What makes our society safe (police) and free (doing what you want) is the delicate balance of power created by the Fourth Amendment to the United States Constitution. For Hoosiers, there is also a balance of power created by Article 1, Section 11 of the Indiana Constitution.
A topic not well understood but in the daily news is when the police act (or fail to act). For police and citizens there is no agreement in any given case, but do you know the law?
This blog post explores when police may “stop” a person on the street or public place. This is known as a Terry stop and depends on objective facts. Specifically, a police officer may briefly detain an individual if he or she has “reasonable suspicion” that criminal activity is afoot. The question is how would you define “reasonable suspicion”?
The technical or legal answer is “reasonable suspicion” exists where the facts are known to the police officer and “reasonable inferences” would cause an “ordinarily prudent person” to believe criminal activity is or is about to occur. The two quoted phrases are key for you to understand to understand when a police officer may conduct a stop.
A “reasonable inference”, for example, might be if a person is standing still outside and you look from a window and see him or her sweating, it is an inference it is hot outside. The “ordinarily prudent person” is one who is the average or normal within our societal norms. A person who has been brutally victimized may not be the “ordinarily prudent person” to assess whether a crime is or is about to occur. Equally, an “ordinarily prudent person” would necessarily not be a person who lives in the safest city in America and does not watch the news. It is an ordinary person exposed to our society.
In a recent case decided by the Indiana Supreme Court1 involving applying the abstract concepts, within the politically sensitive legal issue of a firearm, the high court reversed a teenager’s handgun conviction based on the police not having reasonable suspicion to stop the teen. The remedy is suppression of the handgun he was found to possess and prohibition of the police officer’s testimony so he could not be retried.
The facts known to the officers at the time they stopped the teen, Jordan Jacobs, were as follows: Jacobs was in an Indianapolis park with a red T-shirt over his shoulder and hanging out with a few people. Days earlier, there were reports of shots fired by teens wearing red clothing, a reputed gang color. Officer Terry Smith watched the group and saw Jacobs and another person leave the area when a park ranger came on patrol.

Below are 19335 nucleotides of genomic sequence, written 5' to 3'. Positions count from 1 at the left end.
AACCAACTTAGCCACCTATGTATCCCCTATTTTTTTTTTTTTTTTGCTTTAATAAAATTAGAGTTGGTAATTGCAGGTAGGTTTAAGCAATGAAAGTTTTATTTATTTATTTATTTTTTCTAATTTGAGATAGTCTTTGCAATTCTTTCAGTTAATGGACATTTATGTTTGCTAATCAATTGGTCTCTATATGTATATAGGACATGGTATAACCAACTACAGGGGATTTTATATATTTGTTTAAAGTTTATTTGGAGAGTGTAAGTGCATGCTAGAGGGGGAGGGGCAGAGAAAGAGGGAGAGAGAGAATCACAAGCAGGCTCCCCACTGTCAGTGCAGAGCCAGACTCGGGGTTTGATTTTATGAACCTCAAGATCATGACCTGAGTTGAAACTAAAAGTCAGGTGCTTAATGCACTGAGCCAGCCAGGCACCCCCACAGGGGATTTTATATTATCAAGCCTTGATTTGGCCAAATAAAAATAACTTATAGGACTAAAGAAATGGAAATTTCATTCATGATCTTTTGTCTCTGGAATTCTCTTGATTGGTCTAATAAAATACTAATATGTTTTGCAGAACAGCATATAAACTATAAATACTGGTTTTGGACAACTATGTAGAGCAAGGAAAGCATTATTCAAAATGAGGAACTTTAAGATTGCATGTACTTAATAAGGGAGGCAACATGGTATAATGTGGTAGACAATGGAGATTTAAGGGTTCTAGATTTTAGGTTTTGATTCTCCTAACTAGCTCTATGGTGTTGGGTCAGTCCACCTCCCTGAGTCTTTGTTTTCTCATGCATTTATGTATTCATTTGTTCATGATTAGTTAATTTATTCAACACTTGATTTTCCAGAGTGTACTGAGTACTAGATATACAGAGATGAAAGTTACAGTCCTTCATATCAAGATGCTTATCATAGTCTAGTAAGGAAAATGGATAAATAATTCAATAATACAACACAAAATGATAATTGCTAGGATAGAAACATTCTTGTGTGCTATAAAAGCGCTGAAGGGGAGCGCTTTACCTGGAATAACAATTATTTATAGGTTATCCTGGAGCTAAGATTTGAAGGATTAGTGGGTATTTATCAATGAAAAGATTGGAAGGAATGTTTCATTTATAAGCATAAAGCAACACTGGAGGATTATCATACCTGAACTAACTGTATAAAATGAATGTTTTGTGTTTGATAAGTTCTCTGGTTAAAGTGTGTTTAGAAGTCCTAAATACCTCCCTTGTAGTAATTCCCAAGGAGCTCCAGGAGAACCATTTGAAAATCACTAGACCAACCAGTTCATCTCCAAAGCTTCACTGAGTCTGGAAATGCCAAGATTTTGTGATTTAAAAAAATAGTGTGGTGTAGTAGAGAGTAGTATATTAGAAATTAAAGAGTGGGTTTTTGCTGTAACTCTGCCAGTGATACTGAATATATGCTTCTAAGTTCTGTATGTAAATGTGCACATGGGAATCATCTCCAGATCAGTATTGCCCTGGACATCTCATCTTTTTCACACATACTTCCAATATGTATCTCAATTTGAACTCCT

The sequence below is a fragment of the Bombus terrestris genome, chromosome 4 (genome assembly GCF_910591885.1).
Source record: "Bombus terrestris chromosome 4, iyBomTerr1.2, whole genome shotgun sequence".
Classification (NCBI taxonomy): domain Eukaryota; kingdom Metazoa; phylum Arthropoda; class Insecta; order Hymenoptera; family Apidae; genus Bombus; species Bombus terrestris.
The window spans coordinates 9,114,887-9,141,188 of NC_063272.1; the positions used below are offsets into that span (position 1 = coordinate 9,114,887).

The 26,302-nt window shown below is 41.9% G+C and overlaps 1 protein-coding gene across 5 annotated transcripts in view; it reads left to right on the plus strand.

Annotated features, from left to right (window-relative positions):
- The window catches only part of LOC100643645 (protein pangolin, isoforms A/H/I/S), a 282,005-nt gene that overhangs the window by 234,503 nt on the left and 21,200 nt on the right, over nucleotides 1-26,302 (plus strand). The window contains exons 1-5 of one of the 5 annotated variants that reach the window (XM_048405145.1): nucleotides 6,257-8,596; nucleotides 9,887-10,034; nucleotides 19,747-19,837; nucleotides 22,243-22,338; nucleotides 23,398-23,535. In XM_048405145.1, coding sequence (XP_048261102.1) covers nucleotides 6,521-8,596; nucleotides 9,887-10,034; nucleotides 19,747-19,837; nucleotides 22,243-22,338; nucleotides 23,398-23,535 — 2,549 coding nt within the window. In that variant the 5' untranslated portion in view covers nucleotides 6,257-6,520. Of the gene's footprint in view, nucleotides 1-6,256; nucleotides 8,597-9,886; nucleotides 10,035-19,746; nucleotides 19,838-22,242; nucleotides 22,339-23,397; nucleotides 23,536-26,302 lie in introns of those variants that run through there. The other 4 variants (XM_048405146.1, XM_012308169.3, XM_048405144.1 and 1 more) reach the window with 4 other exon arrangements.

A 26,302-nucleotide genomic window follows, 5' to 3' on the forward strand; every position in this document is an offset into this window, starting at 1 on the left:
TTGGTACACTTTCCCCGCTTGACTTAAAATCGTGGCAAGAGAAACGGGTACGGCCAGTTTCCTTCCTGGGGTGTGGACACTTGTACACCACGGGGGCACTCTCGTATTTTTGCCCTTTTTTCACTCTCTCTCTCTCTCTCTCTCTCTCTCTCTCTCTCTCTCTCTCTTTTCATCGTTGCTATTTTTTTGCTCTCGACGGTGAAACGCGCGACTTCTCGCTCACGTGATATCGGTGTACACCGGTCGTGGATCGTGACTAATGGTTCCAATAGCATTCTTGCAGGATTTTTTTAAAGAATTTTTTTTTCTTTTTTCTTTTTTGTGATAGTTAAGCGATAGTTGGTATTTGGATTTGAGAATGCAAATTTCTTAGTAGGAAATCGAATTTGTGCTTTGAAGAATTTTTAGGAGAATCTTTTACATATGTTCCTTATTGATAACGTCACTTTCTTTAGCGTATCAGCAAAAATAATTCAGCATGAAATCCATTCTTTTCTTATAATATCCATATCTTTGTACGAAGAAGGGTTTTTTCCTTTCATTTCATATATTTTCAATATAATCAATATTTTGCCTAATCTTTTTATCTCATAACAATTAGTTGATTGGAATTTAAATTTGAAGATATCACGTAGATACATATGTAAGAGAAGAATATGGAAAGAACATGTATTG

The two later returned, and Smith approached Jacobs. Jacobs quickly walked away but stopped when told to do so. He was found with a handgun and convicted of misdemeanor possession of a handgun without a license; but at trial, he objected to the officer’s testimony and admission of the handgun as the stop being made was without reasonable suspicion.
The Supreme Court agreed, noting even though Jacobs had a red T-shirt draped on his shoulder, which could give rise that he was involved with a gang, police had no reasonable suspicion that Jacobs’ specifically was involved in any way with the earlier shooting. Being involved in a gang is not specifically illegal.
Thus, the facts do matter in criminal cases where there is a Terry stop involved. Criminal cases can become exceedingly complex and reach the very depths of the constitution and define the right between police power and freedom to act. The careful analysis of the facts may mean the difference between a conviction; chose your criminal defense and appellate counsel carefully.
This blog post was written by attorneys at Ciyou & Dixon, P.C. who handle criminal defense cases throughout the State of Indiana, with particular interests in firearms cases. This blog post is written for general educational purposes only and is not a solicitation for representation nor is it legal advice. It is an advertisement.